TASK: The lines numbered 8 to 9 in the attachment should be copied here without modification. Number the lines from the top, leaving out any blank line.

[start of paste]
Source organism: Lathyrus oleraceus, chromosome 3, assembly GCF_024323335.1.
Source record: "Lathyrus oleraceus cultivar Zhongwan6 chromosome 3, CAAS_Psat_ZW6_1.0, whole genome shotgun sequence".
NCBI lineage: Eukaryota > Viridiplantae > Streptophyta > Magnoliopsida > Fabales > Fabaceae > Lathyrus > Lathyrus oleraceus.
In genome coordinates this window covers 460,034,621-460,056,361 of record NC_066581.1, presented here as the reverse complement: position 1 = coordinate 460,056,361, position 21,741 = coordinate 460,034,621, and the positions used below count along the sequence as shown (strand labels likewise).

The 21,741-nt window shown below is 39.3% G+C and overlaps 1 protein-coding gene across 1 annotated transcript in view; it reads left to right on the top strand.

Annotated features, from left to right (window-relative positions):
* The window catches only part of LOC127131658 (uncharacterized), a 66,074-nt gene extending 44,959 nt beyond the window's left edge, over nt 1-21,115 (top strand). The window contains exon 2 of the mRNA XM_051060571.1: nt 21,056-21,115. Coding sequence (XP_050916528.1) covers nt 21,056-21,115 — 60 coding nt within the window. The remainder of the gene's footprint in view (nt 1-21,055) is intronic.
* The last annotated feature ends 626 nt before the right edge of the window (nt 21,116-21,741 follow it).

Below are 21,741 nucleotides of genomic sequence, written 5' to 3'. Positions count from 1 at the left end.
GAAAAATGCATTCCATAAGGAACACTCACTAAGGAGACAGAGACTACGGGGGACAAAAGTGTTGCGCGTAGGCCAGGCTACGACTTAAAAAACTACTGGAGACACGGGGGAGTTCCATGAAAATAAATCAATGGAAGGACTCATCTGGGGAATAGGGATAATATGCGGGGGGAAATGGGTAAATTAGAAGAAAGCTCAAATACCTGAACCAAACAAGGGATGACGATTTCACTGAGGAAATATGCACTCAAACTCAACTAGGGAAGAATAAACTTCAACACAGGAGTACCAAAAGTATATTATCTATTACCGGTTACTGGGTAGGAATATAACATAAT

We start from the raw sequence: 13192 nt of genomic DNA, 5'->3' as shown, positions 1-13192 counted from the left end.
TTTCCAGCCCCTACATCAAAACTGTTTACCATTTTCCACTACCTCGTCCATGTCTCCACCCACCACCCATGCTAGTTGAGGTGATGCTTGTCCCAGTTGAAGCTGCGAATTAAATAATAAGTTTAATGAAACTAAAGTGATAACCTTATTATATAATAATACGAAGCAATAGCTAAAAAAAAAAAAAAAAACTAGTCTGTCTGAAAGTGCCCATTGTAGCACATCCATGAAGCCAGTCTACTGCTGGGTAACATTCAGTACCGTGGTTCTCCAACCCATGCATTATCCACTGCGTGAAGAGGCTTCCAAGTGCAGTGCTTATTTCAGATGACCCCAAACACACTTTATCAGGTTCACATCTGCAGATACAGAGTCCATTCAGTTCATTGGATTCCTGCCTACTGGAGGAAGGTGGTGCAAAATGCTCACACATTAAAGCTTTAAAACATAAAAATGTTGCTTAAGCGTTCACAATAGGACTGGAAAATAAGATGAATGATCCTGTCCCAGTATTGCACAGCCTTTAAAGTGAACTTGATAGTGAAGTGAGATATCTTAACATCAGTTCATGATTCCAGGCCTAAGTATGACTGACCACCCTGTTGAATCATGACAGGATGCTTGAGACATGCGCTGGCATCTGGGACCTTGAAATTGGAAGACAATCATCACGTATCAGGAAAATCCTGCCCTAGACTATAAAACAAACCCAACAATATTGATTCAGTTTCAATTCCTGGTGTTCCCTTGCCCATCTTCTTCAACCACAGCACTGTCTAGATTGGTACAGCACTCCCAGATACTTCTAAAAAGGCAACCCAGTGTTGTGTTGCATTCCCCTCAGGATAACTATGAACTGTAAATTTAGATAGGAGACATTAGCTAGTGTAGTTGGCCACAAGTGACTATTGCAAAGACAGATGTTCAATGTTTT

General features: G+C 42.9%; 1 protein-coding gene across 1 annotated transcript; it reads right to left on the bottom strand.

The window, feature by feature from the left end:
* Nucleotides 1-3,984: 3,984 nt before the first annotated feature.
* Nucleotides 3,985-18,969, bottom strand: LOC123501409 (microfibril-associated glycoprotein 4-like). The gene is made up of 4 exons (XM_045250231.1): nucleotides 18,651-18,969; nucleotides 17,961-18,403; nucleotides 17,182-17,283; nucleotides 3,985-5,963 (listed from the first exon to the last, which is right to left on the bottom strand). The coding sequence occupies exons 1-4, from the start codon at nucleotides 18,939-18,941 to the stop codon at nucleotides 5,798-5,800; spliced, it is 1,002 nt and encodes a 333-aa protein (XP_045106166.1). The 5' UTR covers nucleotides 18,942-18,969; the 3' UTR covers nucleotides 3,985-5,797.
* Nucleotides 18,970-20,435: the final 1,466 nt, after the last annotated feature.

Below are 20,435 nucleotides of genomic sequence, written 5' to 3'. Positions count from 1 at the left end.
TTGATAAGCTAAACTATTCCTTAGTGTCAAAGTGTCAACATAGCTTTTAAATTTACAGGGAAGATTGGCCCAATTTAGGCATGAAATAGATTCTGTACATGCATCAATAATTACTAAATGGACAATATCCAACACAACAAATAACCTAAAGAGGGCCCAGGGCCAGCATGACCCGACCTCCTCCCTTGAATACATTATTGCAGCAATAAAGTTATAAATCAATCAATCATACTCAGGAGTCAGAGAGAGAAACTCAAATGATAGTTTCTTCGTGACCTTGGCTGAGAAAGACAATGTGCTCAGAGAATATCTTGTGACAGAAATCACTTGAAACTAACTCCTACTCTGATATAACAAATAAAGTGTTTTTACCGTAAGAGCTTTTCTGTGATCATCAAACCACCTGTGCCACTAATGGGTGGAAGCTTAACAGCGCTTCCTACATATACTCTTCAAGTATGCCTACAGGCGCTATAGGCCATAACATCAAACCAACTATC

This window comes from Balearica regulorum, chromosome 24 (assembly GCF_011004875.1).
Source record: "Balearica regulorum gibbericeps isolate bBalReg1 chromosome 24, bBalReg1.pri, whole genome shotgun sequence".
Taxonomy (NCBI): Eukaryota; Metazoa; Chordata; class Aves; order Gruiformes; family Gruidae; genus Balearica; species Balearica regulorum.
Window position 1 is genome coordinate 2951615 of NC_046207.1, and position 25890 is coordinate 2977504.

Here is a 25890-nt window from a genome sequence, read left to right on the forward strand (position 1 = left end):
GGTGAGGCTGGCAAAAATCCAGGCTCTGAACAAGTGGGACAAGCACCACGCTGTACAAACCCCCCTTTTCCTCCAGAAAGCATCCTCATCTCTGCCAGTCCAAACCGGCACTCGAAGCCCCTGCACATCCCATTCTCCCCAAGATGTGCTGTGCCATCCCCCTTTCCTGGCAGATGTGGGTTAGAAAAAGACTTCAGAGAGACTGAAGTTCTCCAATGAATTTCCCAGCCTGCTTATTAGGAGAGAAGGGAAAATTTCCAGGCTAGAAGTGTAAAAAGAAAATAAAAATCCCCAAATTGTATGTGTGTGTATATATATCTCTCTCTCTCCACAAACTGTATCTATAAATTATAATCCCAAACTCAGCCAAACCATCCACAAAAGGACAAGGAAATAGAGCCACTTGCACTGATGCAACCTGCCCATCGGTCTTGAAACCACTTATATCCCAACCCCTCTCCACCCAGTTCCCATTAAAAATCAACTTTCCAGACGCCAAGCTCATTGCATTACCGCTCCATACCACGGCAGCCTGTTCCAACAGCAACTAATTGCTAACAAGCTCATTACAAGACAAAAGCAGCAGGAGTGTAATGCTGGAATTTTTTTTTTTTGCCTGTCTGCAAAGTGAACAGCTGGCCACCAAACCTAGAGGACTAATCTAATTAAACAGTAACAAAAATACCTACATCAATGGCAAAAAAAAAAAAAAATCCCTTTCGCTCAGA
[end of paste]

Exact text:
* The last annotated feature ends 626 nt before the right edge of the window (nt 21,116-21,741 follow it).

Below are 21,741 nucleotides of genomic sequence, written 5' to 3'. Positions count from 1 at the left end.